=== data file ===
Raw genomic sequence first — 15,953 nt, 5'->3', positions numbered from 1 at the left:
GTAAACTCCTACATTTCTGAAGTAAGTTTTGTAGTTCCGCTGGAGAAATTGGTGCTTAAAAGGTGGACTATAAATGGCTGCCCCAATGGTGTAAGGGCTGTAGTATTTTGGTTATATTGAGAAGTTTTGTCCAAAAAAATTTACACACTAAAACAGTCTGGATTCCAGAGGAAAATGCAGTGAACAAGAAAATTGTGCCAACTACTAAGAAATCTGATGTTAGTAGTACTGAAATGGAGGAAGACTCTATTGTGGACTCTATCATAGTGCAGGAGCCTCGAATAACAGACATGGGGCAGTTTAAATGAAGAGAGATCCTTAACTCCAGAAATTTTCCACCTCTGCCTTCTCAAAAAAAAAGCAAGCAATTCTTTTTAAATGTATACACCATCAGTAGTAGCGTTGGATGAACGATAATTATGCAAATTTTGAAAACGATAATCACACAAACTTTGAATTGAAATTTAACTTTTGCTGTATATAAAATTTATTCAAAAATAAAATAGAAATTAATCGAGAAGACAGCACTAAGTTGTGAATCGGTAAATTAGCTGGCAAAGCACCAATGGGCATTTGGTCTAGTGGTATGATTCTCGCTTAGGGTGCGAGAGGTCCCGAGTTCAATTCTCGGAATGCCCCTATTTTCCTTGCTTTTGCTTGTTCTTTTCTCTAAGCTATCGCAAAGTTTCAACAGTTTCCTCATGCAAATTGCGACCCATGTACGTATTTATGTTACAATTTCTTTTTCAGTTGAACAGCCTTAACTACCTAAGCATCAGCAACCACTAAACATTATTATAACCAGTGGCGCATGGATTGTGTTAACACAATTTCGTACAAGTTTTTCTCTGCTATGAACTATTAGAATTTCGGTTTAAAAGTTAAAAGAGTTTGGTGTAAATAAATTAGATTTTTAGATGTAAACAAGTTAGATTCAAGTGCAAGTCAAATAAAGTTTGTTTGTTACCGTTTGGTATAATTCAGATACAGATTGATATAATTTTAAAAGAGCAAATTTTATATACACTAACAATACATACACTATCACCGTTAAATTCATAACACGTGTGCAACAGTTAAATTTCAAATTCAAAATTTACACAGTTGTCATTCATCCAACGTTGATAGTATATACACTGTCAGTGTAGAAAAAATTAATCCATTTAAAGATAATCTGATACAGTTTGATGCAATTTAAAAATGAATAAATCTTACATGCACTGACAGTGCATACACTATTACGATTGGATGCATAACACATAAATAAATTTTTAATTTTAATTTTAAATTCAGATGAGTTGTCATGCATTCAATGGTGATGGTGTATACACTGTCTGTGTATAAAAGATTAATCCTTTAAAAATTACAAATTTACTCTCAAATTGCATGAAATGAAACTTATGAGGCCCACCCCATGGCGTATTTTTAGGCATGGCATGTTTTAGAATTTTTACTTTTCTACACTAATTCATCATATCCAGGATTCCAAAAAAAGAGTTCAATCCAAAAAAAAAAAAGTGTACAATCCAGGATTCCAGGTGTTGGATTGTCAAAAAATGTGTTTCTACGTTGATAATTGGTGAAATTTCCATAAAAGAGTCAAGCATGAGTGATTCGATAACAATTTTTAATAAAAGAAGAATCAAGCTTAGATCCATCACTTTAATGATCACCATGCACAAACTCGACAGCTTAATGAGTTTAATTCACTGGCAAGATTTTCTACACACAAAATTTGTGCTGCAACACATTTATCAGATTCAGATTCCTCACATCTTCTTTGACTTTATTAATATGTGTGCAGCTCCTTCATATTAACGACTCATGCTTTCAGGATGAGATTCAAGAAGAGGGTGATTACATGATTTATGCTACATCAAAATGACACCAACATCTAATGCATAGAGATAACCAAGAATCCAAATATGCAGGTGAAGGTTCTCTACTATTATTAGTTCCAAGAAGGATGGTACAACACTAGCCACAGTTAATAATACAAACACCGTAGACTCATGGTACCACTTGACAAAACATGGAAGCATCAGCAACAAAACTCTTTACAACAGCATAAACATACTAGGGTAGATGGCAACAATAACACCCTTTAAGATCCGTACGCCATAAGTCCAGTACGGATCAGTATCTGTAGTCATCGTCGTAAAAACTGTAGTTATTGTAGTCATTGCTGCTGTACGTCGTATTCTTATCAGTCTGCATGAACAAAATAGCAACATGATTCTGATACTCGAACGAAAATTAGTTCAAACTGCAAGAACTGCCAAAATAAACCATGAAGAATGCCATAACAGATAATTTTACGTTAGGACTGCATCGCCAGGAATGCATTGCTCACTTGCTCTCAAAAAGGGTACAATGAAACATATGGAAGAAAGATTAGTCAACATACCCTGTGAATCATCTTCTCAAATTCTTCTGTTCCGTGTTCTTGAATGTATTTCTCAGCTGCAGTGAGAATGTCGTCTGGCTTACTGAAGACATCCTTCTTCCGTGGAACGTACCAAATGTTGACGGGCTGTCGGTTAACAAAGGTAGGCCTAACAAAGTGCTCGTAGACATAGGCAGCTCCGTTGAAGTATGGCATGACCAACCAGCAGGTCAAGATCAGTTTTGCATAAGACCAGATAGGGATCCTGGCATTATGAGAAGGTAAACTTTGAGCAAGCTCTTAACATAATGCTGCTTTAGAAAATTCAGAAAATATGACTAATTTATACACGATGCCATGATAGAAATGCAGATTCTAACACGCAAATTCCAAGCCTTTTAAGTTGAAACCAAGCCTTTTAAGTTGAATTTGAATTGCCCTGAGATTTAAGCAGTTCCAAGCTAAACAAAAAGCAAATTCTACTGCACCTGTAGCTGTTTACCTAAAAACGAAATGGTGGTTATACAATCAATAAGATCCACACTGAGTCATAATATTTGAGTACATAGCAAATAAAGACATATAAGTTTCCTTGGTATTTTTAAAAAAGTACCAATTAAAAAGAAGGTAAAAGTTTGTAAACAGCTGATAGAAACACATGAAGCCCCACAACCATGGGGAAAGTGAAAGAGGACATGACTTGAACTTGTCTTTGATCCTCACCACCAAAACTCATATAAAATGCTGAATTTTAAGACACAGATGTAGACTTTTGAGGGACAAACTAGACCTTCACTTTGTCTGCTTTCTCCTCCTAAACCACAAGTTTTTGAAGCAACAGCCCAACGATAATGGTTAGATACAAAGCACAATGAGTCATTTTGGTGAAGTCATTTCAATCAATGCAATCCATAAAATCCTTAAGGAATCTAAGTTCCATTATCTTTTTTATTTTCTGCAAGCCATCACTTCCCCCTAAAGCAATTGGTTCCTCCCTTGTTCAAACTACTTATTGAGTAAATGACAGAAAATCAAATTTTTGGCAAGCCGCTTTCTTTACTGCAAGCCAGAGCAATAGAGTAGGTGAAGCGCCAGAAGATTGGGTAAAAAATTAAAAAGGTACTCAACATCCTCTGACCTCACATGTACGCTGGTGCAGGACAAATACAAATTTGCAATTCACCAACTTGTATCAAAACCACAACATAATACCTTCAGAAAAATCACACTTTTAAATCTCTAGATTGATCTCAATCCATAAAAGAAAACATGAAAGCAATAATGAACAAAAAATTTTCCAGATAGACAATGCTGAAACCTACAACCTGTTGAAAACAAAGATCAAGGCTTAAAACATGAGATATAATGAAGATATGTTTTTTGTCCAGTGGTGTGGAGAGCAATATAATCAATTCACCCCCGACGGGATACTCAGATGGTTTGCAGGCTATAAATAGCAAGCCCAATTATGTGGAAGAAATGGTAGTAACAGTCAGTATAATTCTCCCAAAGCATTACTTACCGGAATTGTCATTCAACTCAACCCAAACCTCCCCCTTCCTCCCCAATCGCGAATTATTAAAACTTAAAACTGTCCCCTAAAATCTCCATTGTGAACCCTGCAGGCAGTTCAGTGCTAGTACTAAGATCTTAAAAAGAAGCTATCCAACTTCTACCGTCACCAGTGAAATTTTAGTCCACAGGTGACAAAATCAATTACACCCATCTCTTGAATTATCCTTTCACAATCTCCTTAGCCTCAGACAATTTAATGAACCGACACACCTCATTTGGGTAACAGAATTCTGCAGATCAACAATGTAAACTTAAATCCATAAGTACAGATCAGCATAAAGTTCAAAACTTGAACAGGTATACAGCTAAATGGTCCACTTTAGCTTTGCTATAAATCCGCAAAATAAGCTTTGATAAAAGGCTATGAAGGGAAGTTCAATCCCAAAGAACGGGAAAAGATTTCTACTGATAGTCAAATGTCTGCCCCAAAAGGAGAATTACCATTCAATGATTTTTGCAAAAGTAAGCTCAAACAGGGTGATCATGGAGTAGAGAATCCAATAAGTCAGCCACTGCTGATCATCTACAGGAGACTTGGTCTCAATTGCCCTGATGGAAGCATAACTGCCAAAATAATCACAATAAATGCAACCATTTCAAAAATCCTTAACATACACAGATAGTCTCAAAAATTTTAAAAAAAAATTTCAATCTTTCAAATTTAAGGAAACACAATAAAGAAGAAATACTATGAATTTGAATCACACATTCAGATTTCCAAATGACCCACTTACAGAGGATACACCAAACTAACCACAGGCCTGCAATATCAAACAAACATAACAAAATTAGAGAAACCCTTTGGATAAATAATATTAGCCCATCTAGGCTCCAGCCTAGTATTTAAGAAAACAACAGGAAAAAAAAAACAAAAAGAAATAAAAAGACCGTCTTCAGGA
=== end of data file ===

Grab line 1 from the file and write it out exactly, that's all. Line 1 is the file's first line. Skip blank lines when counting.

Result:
Raw genomic sequence first — 15,953 nt, 5'->3', positions numbered from 1 at the left: